Grants for small farmers, improved connectivity part of Green rural strategy

Regina – Grants for small farmers, as well as for those farmers who are working to preserve biodiversity, natural grassland and water preservation are part of the Saskatchewan Green Party’s rural strategies in this election.

Saskatchewan Green Party Leader Naomi Hunter spoke of these grants, as well as improving health care in rural areas, infrastructure and rural connectivity in response to a series of questions on rural issues in this election.

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Between Oct. 16 and Oct 19, all six party leaders were asked the same set of five questions focusing on issues facing rural Saskatchewan. Hunter responded by phone from Regina on Oct. 16.

Municipal Infrastructure

Asked about the infrastructure deficit facing rural municipalities and towns, given depopulation is a continuing trend, Hunter said, “As far as I'm concerned, the federal transfer payments that come through and go to the province and then over to the municipalities are so incredibly low Saskatchewan should be embarrassed.

“Ten per cent is what normally goes to municipalities, and yet they are stuck with 100 per cent of the cost of any new infrastructure. As we all know, especially new water treatment plants are extremely expensive. Right now, that's not all the municipalities are held accountable for, I would immediately up the federal transfer payments to at least 40 per cent. I think this is something that I've talked on often and feel very passionately about as well.”

While she recognizes transfer payments principally go for social programs like health, she added, “Our municipalities are absolutely drastically underfunded and the results are especially in rural Saskatchewan. I am a farmer. I farm every summer. I was born in rural Saskatchewan. And right now, the heavy emphasis by most of our political parties on our urban centres, means that rural areas are neglected.”

Hunter added that mass transportation, parks, clean energy, are all key Green issues best implemented at the municipal level.

Keeping agriculture a priority

With the continuing trend toward fewer rural residents, what will they do, if elected, to ensure agriculture remains a priority for the government?  Hunter responded, “As a small family farmer. This is something that has affected me and my life personally my, my father and I run up haskap orchard together in northern Saskatchewan near birch hills Saskatchewan just south of Prince Albert.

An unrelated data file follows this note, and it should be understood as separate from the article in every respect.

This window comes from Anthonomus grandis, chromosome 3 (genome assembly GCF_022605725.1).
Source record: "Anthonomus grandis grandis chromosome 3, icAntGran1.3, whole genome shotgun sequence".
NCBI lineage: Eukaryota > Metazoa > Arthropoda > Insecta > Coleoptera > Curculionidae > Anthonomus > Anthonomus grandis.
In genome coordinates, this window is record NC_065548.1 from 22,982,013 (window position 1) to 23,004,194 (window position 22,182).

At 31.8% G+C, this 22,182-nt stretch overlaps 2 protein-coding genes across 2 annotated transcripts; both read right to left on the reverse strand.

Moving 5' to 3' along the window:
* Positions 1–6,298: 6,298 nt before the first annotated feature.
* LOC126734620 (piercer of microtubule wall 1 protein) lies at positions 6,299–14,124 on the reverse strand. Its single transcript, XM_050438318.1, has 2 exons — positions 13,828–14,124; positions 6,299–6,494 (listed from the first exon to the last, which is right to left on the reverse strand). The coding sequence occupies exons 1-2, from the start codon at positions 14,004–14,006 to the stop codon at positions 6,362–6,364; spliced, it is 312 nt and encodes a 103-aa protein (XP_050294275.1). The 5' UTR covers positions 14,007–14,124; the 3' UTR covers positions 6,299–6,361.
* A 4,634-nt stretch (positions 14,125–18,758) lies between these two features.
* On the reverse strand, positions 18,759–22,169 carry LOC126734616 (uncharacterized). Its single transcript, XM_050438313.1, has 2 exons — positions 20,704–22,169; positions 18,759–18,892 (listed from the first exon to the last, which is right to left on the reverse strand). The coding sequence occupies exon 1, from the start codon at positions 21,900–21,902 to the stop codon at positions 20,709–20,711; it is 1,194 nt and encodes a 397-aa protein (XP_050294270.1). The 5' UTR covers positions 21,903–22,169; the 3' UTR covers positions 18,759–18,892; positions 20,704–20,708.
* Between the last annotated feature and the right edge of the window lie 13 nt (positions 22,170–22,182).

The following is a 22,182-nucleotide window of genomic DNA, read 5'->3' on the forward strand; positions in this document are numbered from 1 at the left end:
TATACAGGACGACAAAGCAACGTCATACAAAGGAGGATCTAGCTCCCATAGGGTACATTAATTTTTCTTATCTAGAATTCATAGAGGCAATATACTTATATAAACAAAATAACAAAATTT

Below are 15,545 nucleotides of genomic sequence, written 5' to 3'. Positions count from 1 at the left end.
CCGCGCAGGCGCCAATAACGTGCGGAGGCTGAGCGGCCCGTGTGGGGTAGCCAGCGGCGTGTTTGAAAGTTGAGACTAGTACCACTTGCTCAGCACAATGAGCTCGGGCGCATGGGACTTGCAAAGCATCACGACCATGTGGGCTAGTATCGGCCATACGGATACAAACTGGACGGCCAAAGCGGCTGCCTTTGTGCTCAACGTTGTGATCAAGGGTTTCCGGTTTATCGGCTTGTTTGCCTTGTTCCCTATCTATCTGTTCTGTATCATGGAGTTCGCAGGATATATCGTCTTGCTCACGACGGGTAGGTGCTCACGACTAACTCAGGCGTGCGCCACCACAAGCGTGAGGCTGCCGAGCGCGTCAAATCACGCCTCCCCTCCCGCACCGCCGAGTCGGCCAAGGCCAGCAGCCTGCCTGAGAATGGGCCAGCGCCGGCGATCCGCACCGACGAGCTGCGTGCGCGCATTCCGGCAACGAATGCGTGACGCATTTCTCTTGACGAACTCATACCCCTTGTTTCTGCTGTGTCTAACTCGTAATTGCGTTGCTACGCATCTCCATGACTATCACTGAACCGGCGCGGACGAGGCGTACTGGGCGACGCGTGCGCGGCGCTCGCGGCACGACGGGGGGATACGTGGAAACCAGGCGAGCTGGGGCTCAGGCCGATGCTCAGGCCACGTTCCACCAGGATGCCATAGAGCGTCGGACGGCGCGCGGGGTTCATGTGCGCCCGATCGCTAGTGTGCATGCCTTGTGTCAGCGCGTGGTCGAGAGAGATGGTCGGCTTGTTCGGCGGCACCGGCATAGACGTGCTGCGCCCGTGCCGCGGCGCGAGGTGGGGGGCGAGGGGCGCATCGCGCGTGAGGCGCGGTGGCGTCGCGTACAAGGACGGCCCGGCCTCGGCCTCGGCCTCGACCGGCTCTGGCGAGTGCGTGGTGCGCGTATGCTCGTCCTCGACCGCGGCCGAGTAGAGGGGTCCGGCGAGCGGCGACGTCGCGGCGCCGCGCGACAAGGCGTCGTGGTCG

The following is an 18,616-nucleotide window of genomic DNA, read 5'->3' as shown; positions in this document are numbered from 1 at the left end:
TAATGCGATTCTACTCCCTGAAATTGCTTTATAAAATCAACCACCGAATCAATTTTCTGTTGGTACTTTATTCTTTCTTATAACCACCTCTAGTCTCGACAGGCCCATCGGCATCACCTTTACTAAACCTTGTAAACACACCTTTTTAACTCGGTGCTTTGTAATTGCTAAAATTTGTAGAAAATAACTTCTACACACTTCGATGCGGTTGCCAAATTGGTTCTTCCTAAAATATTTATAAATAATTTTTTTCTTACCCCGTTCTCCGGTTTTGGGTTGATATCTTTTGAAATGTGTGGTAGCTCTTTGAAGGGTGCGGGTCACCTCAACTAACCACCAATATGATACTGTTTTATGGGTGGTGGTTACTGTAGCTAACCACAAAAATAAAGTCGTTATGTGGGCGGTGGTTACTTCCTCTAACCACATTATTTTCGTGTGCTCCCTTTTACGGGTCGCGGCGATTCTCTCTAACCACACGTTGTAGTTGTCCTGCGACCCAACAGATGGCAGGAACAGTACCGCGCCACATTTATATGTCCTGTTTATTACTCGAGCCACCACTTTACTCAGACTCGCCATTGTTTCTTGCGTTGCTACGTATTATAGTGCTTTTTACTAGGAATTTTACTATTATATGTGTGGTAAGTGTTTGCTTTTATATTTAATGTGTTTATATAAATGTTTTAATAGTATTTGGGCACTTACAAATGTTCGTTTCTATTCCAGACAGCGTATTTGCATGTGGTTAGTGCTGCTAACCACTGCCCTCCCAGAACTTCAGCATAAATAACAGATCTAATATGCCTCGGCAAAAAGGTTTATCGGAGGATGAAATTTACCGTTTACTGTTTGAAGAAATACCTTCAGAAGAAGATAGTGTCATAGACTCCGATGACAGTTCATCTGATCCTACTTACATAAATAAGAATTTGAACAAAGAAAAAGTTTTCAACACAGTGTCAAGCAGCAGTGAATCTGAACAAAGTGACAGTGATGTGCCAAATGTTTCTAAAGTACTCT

“I wish to set up grants to help small independent farmers to remain active and viable on their family farms. I want to set up legislation that encourages local grocery stores. Local food security is an issue we saw with the COVID-19 pandemic that Saskatchewan’s food security, within a short of a time period, is four to five days, and can be severely compromised at this point in time, for a province that calls itself the breadbasket of Canada. This is incomprehensible to me, we are capable of producing all of our own products, and there are local producers that are eager to do this, but we need help.”

She said she’s spoken to the Minister of Agriculture, the Ministry, without much success.

“What is happening in rural Saskatchewan, to a large degree, is that in order to make a go of it, farmers are leasing out larger and larger amounts of land. I want to set up a Homestead Act. I want to set up grants to help small farmers to remain and actually be able to have more help developing their products.”

 

Bolstering rural healthcare

With regards to keeping rural emergency rooms open and having sufficient doctors in rural facilities, like Preeceville, Hunter said, “I absolutely feel that our rural Saskatchewan hospitals, need to be reopened.”

Her party is proposing free dental care.